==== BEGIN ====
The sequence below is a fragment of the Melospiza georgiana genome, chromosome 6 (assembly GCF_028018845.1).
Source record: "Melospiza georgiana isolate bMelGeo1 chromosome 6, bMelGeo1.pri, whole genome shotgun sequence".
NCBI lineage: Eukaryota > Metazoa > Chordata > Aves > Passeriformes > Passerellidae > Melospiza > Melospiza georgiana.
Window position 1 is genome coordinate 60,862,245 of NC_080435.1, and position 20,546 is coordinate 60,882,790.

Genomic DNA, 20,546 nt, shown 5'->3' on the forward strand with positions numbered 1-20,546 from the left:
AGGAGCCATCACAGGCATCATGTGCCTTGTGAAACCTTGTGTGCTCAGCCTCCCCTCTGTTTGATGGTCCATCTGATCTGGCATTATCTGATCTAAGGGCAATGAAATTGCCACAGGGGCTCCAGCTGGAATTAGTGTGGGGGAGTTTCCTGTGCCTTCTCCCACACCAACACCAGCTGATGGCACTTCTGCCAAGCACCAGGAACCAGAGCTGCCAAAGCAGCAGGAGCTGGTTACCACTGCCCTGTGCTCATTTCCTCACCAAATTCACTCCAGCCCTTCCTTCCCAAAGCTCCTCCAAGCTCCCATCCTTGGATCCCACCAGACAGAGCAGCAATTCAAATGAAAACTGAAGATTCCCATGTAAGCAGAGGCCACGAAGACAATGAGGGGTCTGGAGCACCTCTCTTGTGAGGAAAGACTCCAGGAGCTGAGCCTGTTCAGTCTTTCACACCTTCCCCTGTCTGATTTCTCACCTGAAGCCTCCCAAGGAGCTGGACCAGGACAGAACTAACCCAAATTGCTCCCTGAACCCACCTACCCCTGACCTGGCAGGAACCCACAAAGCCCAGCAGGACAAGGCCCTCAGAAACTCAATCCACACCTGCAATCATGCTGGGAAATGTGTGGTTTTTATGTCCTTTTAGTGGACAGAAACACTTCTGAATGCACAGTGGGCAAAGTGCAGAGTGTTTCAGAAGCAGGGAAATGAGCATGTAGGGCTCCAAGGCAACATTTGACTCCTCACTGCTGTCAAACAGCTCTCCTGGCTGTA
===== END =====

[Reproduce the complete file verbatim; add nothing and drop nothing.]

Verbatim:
The sequence below is a fragment of the Melospiza georgiana genome, chromosome 6 (assembly GCF_028018845.1).
Source record: "Melospiza georgiana isolate bMelGeo1 chromosome 6, bMelGeo1.pri, whole genome shotgun sequence".
NCBI lineage: Eukaryota > Metazoa > Chordata > Aves > Passeriformes > Passerellidae > Melospiza > Melospiza georgiana.
Window position 1 is genome coordinate 60,862,245 of NC_080435.1, and position 20,546 is coordinate 60,882,790.

Genomic DNA, 20,546 nt, shown 5'->3' on the forward strand with positions numbered 1-20,546 from the left:
AGGAGCCATCACAGGCATCATGTGCCTTGTGAAACCTTGTGTGCTCAGCCTCCCCTCTGTTTGATGGTCCATCTGATCTGGCATTATCTGATCTAAGGGCAATGAAATTGCCACAGGGGCTCCAGCTGGAATTAGTGTGGGGGAGTTTCCTGTGCCTTCTCCCACACCAACACCAGCTGATGGCACTTCTGCCAAGCACCAGGAACCAGAGCTGCCAAAGCAGCAGGAGCTGGTTACCACTGCCCTGTGCTCATTTCCTCACCAAATTCACTCCAGCCCTTCCTTCCCAAAGCTCCTCCAAGCTCCCATCCTTGGATCCCACCAGACAGAGCAGCAATTCAAATGAAAACTGAAGATTCCCATGTAAGCAGAGGCCACGAAGACAATGAGGGGTCTGGAGCACCTCTCTTGTGAGGAAAGACTCCAGGAGCTGAGCCTGTTCAGTCTTTCACACCTTCCCCTGTCTGATTTCTCACCTGAAGCCTCCCAAGGAGCTGGACCAGGACAGAACTAACCCAAATTGCTCCCTGAACCCACCTACCCCTGACCTGGCAGGAACCCACAAAGCCCAGCAGGACAAGGCCCTCAGAAACTCAATCCACACCTGCAATCATGCTGGGAAATGTGTGGTTTTTATGTCCTTTTAGTGGACAGAAACACTTCTGAATGCACAGTGGGCAAAGTGCAGAGTGTTTCAGAAGCAGGGAAATGAGCATGTAGGGCTCCAAGGCAACATTTGACTCCTCACTGCTGTCAAACAGCTCTCCTGGCTGTA